• 5.8.3. RFID Security Alliance
    • 5.8.4. Secure Authentication Systems
      • 5.8.4.1. First Ondemand
      • 5.8.4.2. Neocatena Networks

6. Printed ‘Organic’ RFID Devices

  • 6.1. Printed Memory
    • 6.1.1. Thin Film Electronics
    • 6.1.2 Menippos
  • 6.2. Fully Printed Passive RFID Devices
    • 6.2.1. Ink Stripes
      • 6.2.1.1. Acreo
      • 6.2.1.2. Panipol
    • 6.2.2. Printed Radar Arrays
      • 6.2.2.1. Inksure Technologies
      • 6.2.2.2. Somark Innovations
      • 6.2.2.3. VubiQ
    • 6.2.3. Organic Thin Film Transistor Circuits (OTFTCs)
      • 6.2.3.1. PolyIC
      • 6.2.3.2. Siemens
      • 6.2.3.3. Kovio
      • 6.2.3.4. OrganicID/Weyerhauser
      • 6.2.3.5. Others (3M, NanoGram, Nano ePrint, Plastic Logic, Printed Systems GmbH, Xerox)
  • 6.3. Printing Complete Passive RFID Devices Directly onto Products or Packaging
  • 6.4. Brand Protection using Fully Printed Active RFID Devices
    • 6.4.1. The Compliers Group
    • 6.4.2. NTERA
    • 6.4.3 Others (Cypak, Monohakobi)
  • 6.5. Future Developments & Research Trends - Printed RFID (pRFID)
    • 6.5.1. Passive RFID Display Cards (Bundesdruckerei, Oberthur Technologies, GS1 Technologies, Giesecke & Devrient)
    • 6.5.2. The PRISMA (Printed Smart RFID Labels Consortium)
    • 6.5.3. PARIFLEX Consortium
    • 6.5.4. CONTACT

7. Other Competing Technologies - Chip-less Identification Devices

  • 7.1. Introduction
    • 7.1.1. Electromagnetic, Inductive & Capacitor Array Chip-less Identification Devices
    • 7.1.2. Chip-less RFID Technologies
      • 7.1.2.1. Performance comparisons - Chip-less RFID Technologies
      • 7.1.2.2. Flying Null
      • 7.1.2.3. ACS - Advanced Coding Systems
      • 7.1.2.4. Inkode
      • 7.1.2.5. Quantum Dots
  • 7.2. Future Prospects for the Development of Chip-less Devices
    • 7.2.1. Molecular Computational Identification (MCID) Devices
    • 7.2.2. Oxonica (Sol-ID)
      • 7.2.2.1. Background: Raman Scattering, SERS and Fluorescence
    • 7.2.3. Surface Feature Authentication (SFA)
    • 7.2.4. TruTag
    • 7.2.5. Other Silicon Chip-less Technologies that can be read from a distance
      • 7.2.5.1. Nicanti
      • 7.2.5.2. Authix
      • 7.2.5.3. SingularID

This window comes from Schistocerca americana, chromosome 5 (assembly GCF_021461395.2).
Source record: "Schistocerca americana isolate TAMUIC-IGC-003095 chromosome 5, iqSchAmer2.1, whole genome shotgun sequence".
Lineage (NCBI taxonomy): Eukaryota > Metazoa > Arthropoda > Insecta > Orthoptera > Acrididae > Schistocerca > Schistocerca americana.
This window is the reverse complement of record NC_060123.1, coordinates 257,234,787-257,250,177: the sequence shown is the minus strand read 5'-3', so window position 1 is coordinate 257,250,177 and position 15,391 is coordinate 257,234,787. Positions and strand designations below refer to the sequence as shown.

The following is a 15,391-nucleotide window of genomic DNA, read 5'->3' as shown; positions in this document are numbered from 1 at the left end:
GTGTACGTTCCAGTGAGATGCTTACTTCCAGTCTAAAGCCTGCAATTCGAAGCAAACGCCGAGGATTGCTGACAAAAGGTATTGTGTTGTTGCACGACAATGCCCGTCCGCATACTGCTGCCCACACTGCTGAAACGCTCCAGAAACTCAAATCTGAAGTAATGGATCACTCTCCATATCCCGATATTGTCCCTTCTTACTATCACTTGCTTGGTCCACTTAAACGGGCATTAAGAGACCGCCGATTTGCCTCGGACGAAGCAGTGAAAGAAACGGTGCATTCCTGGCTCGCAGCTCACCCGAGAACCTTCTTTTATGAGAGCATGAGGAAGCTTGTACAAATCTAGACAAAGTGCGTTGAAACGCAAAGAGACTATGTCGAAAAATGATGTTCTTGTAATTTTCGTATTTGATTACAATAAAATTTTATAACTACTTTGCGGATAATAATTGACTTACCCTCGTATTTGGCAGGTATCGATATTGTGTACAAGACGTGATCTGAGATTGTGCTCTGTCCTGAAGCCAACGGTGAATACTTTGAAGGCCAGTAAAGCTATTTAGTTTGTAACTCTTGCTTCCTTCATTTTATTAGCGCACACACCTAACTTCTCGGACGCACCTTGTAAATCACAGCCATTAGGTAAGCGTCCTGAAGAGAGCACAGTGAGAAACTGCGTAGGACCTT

• 7.2.5.4. Terahertz Tagging

8. Incorporating RFID & Other Types of Device into Packaging, Labels & Products

  • 8.1. Main Characteristics of HF Versus UHF RFID Tags / Labels
  • 8.2. Substrates for RFID Inlays - Labels & Film
    • 8.2.1. Low-cost RFID Smart Labels - 13.56 MHz
    • 8.2.2. Product Offerings - Components Versus Finished Labels
    • 8.2.3. RFID Label Types & Form Factors
    • 8.2.4. Prime Item Level RFID labels
    • 8.2.5. RFID Enabled Hang-Tags / Swing Tickets
    • 8.2.6. Tubular Woven Labels
  • 8.3. RFID Label Printing and Over-printing
    • 8.3.1. Background to RFID Label Printing
    • 8.3.2. Process Options
    • 8.3.3. Applying finished RFID labels to products
    • 8.3.4. Incorporating RFID Labels & Inlays into Corrugated Materials
  • 8.4. The Basics of RFID Inlay / Label Manufacture
    • 8.4.1. Low-Cost RFID UHF Inlay Construction
    • 8.4.2. Strap Attachments (Fixing Silicon Chips to Antennas)
    • 8.4.3. RFID Label Laminate Construction - Triple layer & Dual layer
    • 8.4.4. Creating an RFID Smart Labelstock
    • 8.4.5. Printed RFID Antennas
  • 8.5. Operational Considerations
    • 8.5.1. Modify tag position according to the contents of the pack
    • 8.5.2. Orientation & Position
    • 8.5.3. Read Range
    • 8.5.4. Size
    • 8.5.5. Environment

9. Selecting Optimum RFID Tag Types / Technologies for Brand Protection Applications

  • 9.1. Brand Protection Application Requirements
  • 9.2. Effective Exploitation of Chip-based & Chip-less RFID Brand Protection Systems
    • 9.2.1. Selecting Effective RFID Brand Protection Systems for Specific Markets
    • 9.2.2. Selecting Systems based on NFC-enabled Mobile Phones
  • 9.3. Benchmarking RFID based systems against Conventional Brand Protection Technologies
  • 9.4. Future Prospects for Multiple Function Brand Protection Systems

APPENDICES

  • APPENDIX 1: Glossary of Technical Terms
  • APPENDIX 2: Near Field Communication (NFC): What it is & How it Works
  • APPENDIX 3: Supplier Profiles
    • Table A.3.1. Suppliers of Chip-based RFID Devices for Brand Protection & e-Pedigree Applications
    • Table A.3.2. Suppliers of Chip-based RFID Data Management Systems for Brand Protection & e-Pedigree Applications
    • Table A.3.3. Suppliers of Inks or Printed Antennas for Chip-based & Printed Organic RFID Devices
  • APPENDIX 4: Supplier Profiles: 2nd generation Chip-less & Printed Organic RFID Devices for Brand Protection & e-Pedigree Applications
  • APPENDIX 5: Some Recent EU Funded Projects on RFID in Brand Protection & Related Applications
    • A.5.1. SustainPack
    • A.5.2. BRIDGE
    • A.5.3. StolPan: SToLPaN - Store Logistics & Payment with NFC
    • A.5.4. RACE networkRFID

ABOUT VANDAGRAF INTERNATIONAL LIMITED

AUTHOR PROFILES

ACKNOWLEDGEMENTS